Picture of athlete cycling

Open Access research with a real impact on health...

The Strathprints institutional repository is a digital archive of University of Strathclyde's Open Access research outputs. Strathprints provides access to thousands of Open Access research papers by Strathclyde researchers, including by researchers from the Physical Activity for Health Group based within the School of Psychological Sciences & Health. Research here seeks to better understand how and why physical activity improves health, gain a better understanding of the amount, intensity, and type of physical activity needed for health benefits, and evaluate the effect of interventions to promote physical activity.

Explore open research content by Physical Activity for Health...

Structural integrity monitoring of onshore wind turbine concrete foundations

Currie, Magnus and Saafi, Mohamed and Tachtatzis, Christos and Quail, Francis (2015) Structural integrity monitoring of onshore wind turbine concrete foundations. Renewable Energy, 83. pp. 1131-1138. ISSN 0960-1481

[img]
Preview
Text (Currie-etal-RE-2015-Structural-integrity-monitoring-of-onshore-wind-turbine)
Currie_etal_RE_2015_Structural_integrity_monitoring_of_onshore_wind_turbine.pdf - Accepted Author Manuscript
License: Creative Commons Attribution-NonCommercial-NoDerivatives 4.0 logo

Download (811kB) | Preview

Abstract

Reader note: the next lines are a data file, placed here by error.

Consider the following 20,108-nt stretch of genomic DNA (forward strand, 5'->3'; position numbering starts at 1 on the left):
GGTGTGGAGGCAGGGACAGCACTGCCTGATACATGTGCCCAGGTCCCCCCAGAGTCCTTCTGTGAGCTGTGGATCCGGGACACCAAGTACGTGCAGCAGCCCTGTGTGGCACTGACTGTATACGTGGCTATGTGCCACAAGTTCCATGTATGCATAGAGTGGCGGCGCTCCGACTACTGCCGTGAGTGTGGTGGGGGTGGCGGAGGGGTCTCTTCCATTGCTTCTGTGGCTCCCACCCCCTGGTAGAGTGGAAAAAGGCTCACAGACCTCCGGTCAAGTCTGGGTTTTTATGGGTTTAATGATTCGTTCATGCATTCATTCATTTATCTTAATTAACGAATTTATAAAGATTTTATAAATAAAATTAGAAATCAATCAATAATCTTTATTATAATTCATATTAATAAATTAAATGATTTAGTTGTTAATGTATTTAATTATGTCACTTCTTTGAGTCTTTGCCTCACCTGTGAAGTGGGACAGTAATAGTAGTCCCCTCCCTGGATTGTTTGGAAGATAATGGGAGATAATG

Signs of damage around the bottom flange of the embedded ring were identified in a large number of existing onshore concrete foundations. As a result, the embedded ring experienced excessive vertical displacement. A wireless structural integrity monitoring (SIM) technique was developed and installed in the field to monitor the stability of these turbines by measuring the displacement patterns and subsequently alerting any significant movements of the embedded ring. This was achieved by using wireless displacement sensors located in the bottom of the turbine. A wind turbine was used as a test bed to evaluate the performance of the SIM system under field operating conditions. The results obtained from the sensors and supervisory control and data acquisition (SCADA) showed that the embedded ring exhibited significant vertical movement especially during periods of turbulent wind speed and during shut down and start up events. The measured displacement was variable around the circumference of the foundation as a result of the wind direction and the rotor uplift forces. The excessive vertical movement was observed in the side where the rotor is rotating upwards. The field test demonstrated that the SIM technique offers great potential for improving the reliability and safety of wind turbine foundations.